Randy Blythe faced up to 10 years in a foreign prison for a crime he didn’t believe he had committed. The easy road would be to never return to the Czech Republic.
Family and friends urged him to stay away. The U.S. government didn’t seem interested in cooperating with extradition.
Blythe, lead singer of the heavy metal band lamb of god, felt the pull of obligation – to himself, to justice and, most of all, to the family of the young fan who died at one of his band’s shows.
”A young man who is a fan of my band is dead. That’s the key component of the story, really. That’s the tragedy that occurred,” he said. ”Me going to prison and going through all this is nothing compared to what his family went through.”
Blythe’s odyssey began at the Prague airport on June 27, 2012. Lamb of god, based in Richmond, Virginia, had a rare day off. Blythe (pronounced ”Bly”) was looking forward to taking in the sights around the city.
Instead, he found himself surrounded by Czech police – five of them in full gear with loaded machine guns – within seconds of walking off the plane.
Through a swirl of confusion compounded by the language barrier, Blythe eventually learned that he was being charged in the death of a fan he allegedly shoved off the stage at a show two years earlier.
”I don’t know if surrealness is scalable, but if it was on a scale of one to 10, it was pretty 10ish,” Blythe said.
He spent the next three days in jail, 34 more at Pankrac Prison, a dilapidated facility built in the 1880s that had been used for executions by the Nazis during World War II.
Though his band and record label came up with the bail money – it eventually reached $400,000 – Blythe remained in prison as the prosecuting attorney raised one objection after another.
He was finally released after five arduous weeks and, following an emotional reunion with friends and family, went back out on the road with the band. He did it to show appreciation to the fans who supported him, and to help pay for the massive bail paid in the Czech Republic.
Six months after his release, he returned to the Czech Republic to face charges that could land him in prison for five to 10 years.
”It took a lot of courage for him to do that and I totally respect him for that,” said Soulfly and Cavalera Conspiracy singer Max Cavalera, who has toured with Blythe and lamb of god.
The trial wasn’t easy.
Blythe’s memory of what happened was hazy; lamb of god plays hundreds of shows during its touring cycle and the days often run together.
The prosecutor argued that he shoved the fan, Daniel Nosek, off the stage, causing a head injury that later led to the 19-year-old’s death. Despite pouring over witness testimony and his own memories, Blythe’s only recollections were of shoddy security and numerous fans climbing onto the stage. He had no memory of seeing Nosek, even after looking at photos.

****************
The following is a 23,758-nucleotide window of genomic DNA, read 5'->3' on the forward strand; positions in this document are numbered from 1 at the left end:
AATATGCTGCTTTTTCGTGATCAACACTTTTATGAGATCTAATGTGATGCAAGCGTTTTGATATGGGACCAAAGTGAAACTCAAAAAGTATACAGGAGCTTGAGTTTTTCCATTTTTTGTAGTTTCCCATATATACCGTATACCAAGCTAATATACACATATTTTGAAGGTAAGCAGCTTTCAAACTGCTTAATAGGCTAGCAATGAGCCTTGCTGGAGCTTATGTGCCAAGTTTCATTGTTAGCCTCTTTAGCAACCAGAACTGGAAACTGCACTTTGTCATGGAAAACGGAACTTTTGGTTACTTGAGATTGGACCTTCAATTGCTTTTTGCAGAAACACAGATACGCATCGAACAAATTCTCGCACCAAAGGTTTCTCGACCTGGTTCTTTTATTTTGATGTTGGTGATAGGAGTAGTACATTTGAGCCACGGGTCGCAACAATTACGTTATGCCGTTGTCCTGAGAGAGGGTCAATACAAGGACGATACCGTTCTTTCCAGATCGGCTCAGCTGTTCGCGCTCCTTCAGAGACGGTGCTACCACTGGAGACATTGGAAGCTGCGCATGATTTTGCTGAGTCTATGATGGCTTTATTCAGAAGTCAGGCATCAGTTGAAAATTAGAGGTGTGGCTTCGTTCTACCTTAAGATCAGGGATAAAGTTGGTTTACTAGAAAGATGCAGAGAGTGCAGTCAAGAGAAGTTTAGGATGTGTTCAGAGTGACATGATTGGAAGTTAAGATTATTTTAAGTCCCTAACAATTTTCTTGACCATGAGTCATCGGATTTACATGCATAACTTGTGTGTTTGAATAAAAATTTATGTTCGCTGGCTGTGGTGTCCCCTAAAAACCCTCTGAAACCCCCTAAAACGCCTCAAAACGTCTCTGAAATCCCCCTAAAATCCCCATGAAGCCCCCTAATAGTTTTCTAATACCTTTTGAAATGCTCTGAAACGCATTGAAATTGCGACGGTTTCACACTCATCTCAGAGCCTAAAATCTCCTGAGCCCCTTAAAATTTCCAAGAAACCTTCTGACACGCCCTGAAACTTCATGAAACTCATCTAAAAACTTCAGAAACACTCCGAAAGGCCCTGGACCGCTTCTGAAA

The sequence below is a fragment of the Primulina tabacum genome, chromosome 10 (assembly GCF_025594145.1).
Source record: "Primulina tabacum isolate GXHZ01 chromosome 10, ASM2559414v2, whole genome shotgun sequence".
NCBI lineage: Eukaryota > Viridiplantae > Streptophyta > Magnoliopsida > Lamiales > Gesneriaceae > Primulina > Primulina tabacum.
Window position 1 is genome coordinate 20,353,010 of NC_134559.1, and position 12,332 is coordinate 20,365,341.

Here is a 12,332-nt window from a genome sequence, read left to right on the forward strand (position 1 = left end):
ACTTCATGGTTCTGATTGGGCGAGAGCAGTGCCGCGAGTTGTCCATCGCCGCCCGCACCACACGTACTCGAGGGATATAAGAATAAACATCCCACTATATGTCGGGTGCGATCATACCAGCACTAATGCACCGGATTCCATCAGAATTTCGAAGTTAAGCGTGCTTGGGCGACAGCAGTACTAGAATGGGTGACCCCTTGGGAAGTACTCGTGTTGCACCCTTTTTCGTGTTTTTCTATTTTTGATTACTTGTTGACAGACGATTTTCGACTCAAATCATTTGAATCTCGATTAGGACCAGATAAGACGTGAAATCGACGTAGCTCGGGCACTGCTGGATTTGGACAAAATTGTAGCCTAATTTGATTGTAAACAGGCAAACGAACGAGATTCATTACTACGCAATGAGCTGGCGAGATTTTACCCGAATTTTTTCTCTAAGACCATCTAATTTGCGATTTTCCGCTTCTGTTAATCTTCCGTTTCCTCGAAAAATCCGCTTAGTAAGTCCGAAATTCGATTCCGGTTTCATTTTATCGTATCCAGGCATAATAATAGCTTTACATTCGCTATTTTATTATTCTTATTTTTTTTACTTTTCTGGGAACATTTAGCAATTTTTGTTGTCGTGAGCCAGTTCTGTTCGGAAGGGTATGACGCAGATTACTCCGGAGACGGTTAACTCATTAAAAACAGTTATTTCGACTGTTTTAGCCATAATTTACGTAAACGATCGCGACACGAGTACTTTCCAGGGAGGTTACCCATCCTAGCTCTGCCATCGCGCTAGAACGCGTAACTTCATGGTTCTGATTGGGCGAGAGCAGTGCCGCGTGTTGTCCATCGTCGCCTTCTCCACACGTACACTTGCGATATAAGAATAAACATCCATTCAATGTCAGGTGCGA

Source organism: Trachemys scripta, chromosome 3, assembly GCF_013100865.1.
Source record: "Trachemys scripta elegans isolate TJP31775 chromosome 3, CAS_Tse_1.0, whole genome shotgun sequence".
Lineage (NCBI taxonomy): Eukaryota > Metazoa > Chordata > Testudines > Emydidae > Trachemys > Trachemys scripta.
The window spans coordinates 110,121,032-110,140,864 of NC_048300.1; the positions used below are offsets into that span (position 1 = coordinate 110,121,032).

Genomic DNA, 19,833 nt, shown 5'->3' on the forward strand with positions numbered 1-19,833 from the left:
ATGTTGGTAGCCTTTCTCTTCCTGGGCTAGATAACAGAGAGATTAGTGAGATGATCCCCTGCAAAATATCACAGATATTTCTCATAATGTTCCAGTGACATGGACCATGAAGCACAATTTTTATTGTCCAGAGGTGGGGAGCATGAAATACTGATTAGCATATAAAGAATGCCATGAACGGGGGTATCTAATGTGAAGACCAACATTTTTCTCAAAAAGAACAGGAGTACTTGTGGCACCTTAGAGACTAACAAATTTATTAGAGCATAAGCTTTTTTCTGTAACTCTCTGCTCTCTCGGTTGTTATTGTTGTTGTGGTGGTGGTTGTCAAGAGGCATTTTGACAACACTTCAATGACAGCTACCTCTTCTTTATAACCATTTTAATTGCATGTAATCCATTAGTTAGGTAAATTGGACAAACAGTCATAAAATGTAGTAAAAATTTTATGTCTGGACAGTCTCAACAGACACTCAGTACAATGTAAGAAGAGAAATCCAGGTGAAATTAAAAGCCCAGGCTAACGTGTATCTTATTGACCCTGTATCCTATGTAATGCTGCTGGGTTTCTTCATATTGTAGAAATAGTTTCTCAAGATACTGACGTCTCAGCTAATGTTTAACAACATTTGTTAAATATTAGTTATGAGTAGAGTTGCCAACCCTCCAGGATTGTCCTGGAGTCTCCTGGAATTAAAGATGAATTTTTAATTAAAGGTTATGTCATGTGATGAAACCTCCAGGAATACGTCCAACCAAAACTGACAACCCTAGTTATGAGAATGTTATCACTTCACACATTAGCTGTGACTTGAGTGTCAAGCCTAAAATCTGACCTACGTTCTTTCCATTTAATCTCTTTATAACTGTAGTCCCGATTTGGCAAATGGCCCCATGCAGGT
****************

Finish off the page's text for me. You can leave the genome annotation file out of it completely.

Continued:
The surrealness of the verdict matched Blythe’s original arrest.
His translator ran through the judge’s legal proclamations rapid-fire, then Blythe heard her say, ”Charges have been removed.” After his American lawyer told him that meant total exoneration, Blythe stared in stunned silence as the judge and translator continued talking, a scene captured in the documentary ”As the Palaces Burn.”
The abruptness of the verdict left him barely able to move. ”It’s an impossible emotion to describe because I’ve never felt it before,” he said.
Once he returned to Virginia, Blythe agreed to meet with a publishing agent at the request of a friend. Though he didn’t really want to recount his time in prison, Blythe did want to set the record straight about misinformation that appeared during his time in prison and the trial.
He spent eight months working on the 500-page book, pouring out his thoughts and observations. The result is ”Dark Days” (Da Capo Press), in which Blythe vividly and descriptively recalls the details of his arrest, incarceration, trial and longtime struggles with alcohol abuse.
Once he was done with the book, he went into the recording studio for lamb of god’s latest album, ”Sturm Und Drang.” And while many expected his lyrics to center on his time in prison, two of the 10 songs were about his Czech ordeal: ”512,” one of his three prison cell numbers, and ”Still Echoes,” written while he was in Pankrac.
”I think artistically, it was a very valid choice to use those two songs because they come from a very real, very dark place,” said Blythe, who writes under the name D. Randall Blythe. ”I write about things that are impactful for my life that stir up emotion in me, that affect me, that have some sort of impact within my life. Not that going to prison has no impact in my life, but I was out of prison and I felt it would be disingenuous to use it as a creative well to draw from.”